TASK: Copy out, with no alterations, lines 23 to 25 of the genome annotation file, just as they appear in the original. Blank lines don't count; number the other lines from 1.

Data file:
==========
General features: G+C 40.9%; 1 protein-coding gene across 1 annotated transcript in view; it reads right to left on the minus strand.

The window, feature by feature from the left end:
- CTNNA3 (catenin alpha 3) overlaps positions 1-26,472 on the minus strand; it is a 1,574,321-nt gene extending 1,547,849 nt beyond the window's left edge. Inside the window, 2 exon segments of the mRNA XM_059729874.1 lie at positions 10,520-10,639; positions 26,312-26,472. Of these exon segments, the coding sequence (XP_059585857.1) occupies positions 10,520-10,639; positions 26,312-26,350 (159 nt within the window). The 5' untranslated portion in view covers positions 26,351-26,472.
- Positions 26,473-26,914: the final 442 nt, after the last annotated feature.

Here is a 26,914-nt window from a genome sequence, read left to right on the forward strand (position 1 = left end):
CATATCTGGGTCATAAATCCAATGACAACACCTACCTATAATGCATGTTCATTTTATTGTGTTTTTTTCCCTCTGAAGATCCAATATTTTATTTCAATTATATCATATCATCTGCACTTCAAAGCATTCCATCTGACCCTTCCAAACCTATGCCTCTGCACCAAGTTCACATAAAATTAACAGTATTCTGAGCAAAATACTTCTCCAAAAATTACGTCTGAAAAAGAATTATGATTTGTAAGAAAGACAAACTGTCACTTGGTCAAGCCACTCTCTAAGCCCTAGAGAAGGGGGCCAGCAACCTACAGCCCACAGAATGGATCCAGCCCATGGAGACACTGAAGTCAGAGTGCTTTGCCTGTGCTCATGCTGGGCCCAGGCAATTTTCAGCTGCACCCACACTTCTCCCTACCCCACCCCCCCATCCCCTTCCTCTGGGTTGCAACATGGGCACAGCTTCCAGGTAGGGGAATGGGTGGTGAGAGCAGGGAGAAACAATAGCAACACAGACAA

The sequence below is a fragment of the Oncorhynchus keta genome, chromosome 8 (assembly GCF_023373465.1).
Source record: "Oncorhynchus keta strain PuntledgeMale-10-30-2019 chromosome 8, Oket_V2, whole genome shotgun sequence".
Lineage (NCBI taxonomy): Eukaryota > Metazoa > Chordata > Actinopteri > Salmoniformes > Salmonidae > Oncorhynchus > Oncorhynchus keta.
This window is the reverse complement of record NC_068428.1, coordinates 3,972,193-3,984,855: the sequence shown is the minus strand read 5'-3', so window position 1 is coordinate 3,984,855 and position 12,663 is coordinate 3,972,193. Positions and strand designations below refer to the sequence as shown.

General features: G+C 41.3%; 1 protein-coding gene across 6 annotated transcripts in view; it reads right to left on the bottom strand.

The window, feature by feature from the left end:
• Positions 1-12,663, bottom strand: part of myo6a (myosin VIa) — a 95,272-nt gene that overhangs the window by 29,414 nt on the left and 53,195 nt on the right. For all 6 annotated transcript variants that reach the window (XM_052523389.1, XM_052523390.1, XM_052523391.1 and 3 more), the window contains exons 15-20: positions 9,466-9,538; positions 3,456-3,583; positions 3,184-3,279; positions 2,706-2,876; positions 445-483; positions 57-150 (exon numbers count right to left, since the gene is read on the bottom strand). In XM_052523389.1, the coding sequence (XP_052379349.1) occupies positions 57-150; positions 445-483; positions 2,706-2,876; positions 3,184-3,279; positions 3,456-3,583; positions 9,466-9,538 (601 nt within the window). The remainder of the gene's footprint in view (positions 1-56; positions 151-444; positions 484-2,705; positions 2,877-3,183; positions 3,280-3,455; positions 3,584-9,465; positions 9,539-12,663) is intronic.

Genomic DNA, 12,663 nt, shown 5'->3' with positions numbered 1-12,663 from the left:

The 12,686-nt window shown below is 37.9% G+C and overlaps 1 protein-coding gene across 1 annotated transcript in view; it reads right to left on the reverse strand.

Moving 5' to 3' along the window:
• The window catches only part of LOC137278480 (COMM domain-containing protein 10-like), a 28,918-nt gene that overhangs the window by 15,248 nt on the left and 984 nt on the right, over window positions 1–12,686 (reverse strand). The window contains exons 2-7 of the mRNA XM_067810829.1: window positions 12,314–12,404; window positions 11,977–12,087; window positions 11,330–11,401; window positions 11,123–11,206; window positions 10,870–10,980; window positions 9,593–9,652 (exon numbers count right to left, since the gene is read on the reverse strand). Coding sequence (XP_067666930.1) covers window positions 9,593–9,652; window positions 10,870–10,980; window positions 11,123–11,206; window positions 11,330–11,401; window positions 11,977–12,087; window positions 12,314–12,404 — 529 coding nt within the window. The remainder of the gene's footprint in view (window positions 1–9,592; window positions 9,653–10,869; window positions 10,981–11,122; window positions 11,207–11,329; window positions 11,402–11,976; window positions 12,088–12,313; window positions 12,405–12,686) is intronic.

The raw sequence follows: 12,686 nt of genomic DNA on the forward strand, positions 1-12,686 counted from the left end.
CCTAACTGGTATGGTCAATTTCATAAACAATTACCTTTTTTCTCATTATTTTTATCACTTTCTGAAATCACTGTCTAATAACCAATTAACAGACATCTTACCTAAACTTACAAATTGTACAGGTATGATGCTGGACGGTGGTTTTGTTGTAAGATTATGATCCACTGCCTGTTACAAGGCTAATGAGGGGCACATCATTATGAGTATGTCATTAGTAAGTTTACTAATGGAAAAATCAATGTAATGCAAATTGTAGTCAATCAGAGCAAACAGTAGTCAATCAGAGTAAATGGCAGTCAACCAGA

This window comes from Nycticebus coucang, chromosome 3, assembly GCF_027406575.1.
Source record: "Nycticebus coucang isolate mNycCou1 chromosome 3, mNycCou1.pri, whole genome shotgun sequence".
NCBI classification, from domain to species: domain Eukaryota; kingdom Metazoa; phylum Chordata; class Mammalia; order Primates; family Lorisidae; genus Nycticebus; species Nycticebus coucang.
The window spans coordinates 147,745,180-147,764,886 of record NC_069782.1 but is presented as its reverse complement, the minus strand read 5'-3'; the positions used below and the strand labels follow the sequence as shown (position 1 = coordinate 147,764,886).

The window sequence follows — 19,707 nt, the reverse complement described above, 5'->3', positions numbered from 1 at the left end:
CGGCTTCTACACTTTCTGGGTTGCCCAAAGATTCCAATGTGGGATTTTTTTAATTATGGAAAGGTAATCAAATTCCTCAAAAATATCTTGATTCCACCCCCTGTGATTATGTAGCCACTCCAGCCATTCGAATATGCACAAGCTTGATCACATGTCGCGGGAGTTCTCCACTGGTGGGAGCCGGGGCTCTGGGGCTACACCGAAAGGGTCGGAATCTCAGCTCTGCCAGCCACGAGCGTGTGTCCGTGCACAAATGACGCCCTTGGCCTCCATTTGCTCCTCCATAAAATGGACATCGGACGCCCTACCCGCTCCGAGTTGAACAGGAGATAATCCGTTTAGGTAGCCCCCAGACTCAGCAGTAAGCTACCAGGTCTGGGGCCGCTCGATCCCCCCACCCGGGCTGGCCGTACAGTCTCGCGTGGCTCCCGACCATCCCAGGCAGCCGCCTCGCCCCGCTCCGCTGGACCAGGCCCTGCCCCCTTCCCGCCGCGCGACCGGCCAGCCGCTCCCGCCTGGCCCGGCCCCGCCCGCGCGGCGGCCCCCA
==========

The window spans coordinates 147,745,180-147,764,886 of record NC_069782.1 but is presented as its reverse complement, the minus strand read 5'-3'; the positions used below and the strand labels follow the sequence as shown (position 1 = coordinate 147,764,886).

The window sequence follows — 19,707 nt, the reverse complement described above, 5'->3', positions numbered from 1 at the left end:
CGGCTTCTACACTTTCTGGGTTGCCCAAAGATTCCAATGTGGGATTTTTTTAATTATGGAAAGGTAATCAAATTCCTCAAAAATATCTTGATTCCACCCCCTGTGATTATGTAGCCACTCCAGCCATTCGAATATGCACAAGCTTGATCACATGTCGCGGGAGTTCTCCACTGGTGGGAGCCGGGGCTCTGGGGCTACACCGAAAGGGTCGGAATCTCAGCTCTGCCAGCCACGAGCGTGTGTCCGTGCACAAATGACGCCCTTGGCCTCCATTTGCTCCTCCATAAAATGGACATCGGACGCCCTACCCGCTCCGAGTTGAACAGGAGATAATCCGTTTAGGTAGCCCCCAGACTCAGCAGTAAGCTACCAGGTCTGGGGCCGCTCGATCCCCCCACCCGGGCTGGCCGTACAGTCTCGCGTGGCTCCCGACCATCCCAGGCAGCCGCCTCGCCCCGCTCCGCTGGACCAGGCCCTGCCCCCTTCCCGCCGCGCGACCGGCCAGCCGCTCCCGCCTGGCCCGGCCCCGCCCGCGCGGCGGCCCCCA